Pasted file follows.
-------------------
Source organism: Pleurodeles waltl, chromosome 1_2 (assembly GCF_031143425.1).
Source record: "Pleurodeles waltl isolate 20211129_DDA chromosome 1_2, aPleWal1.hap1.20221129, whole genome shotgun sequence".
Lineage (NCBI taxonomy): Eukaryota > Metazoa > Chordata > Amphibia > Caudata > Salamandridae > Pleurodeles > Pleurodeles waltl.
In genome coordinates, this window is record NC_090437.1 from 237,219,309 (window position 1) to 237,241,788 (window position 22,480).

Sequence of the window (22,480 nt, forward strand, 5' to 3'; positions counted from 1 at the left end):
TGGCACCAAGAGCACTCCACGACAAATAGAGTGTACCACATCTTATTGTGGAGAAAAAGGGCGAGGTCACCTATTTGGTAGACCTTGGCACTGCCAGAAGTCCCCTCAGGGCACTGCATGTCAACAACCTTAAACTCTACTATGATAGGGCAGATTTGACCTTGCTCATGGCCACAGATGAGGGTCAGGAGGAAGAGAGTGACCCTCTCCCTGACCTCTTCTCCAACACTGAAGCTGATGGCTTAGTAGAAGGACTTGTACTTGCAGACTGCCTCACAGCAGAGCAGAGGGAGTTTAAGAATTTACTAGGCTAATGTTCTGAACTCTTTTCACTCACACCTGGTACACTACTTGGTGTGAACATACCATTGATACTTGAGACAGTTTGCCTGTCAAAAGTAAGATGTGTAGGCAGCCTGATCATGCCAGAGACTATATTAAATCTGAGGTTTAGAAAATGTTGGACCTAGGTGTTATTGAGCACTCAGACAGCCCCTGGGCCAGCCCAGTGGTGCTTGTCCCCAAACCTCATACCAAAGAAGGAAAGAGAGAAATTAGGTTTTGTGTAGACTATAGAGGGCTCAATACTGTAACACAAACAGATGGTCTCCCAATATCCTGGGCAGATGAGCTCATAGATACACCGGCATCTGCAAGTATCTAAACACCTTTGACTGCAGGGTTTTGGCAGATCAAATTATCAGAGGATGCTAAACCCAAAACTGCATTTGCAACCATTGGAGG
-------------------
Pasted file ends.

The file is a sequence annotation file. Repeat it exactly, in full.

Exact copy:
Source organism: Pleurodeles waltl, chromosome 1_2 (assembly GCF_031143425.1).
Source record: "Pleurodeles waltl isolate 20211129_DDA chromosome 1_2, aPleWal1.hap1.20221129, whole genome shotgun sequence".
Lineage (NCBI taxonomy): Eukaryota > Metazoa > Chordata > Amphibia > Caudata > Salamandridae > Pleurodeles > Pleurodeles waltl.
In genome coordinates, this window is record NC_090437.1 from 237,219,309 (window position 1) to 237,241,788 (window position 22,480).

Sequence of the window (22,480 nt, forward strand, 5' to 3'; positions counted from 1 at the left end):
TGGCACCAAGAGCACTCCACGACAAATAGAGTGTACCACATCTTATTGTGGAGAAAAAGGGCGAGGTCACCTATTTGGTAGACCTTGGCACTGCCAGAAGTCCCCTCAGGGCACTGCATGTCAACAACCTTAAACTCTACTATGATAGGGCAGATTTGACCTTGCTCATGGCCACAGATGAGGGTCAGGAGGAAGAGAGTGACCCTCTCCCTGACCTCTTCTCCAACACTGAAGCTGATGGCTTAGTAGAAGGACTTGTACTTGCAGACTGCCTCACAGCAGAGCAGAGGGAGTTTAAGAATTTACTAGGCTAATGTTCTGAACTCTTTTCACTCACACCTGGTACACTACTTGGTGTGAACATACCATTGATACTTGAGACAGTTTGCCTGTCAAAAGTAAGATGTGTAGGCAGCCTGATCATGCCAGAGACTATATTAAATCTGAGGTTTAGAAAATGTTGGACCTAGGTGTTATTGAGCACTCAGACAGCCCCTGGGCCAGCCCAGTGGTGCTTGTCCCCAAACCTCATACCAAAGAAGGAAAGAGAGAAATTAGGTTTTGTGTAGACTATAGAGGGCTCAATACTGTAACACAAACAGATGGTCTCCCAATATCCTGGGCAGATGAGCTCATAGATACACCGGCATCTGCAAGTATCTAAACACCTTTGACTGCAGGGTTTTGGCAGATCAAATTATCAGAGGATGCTAAACCCAAAACTGCATTTGCAACCATTGGAGG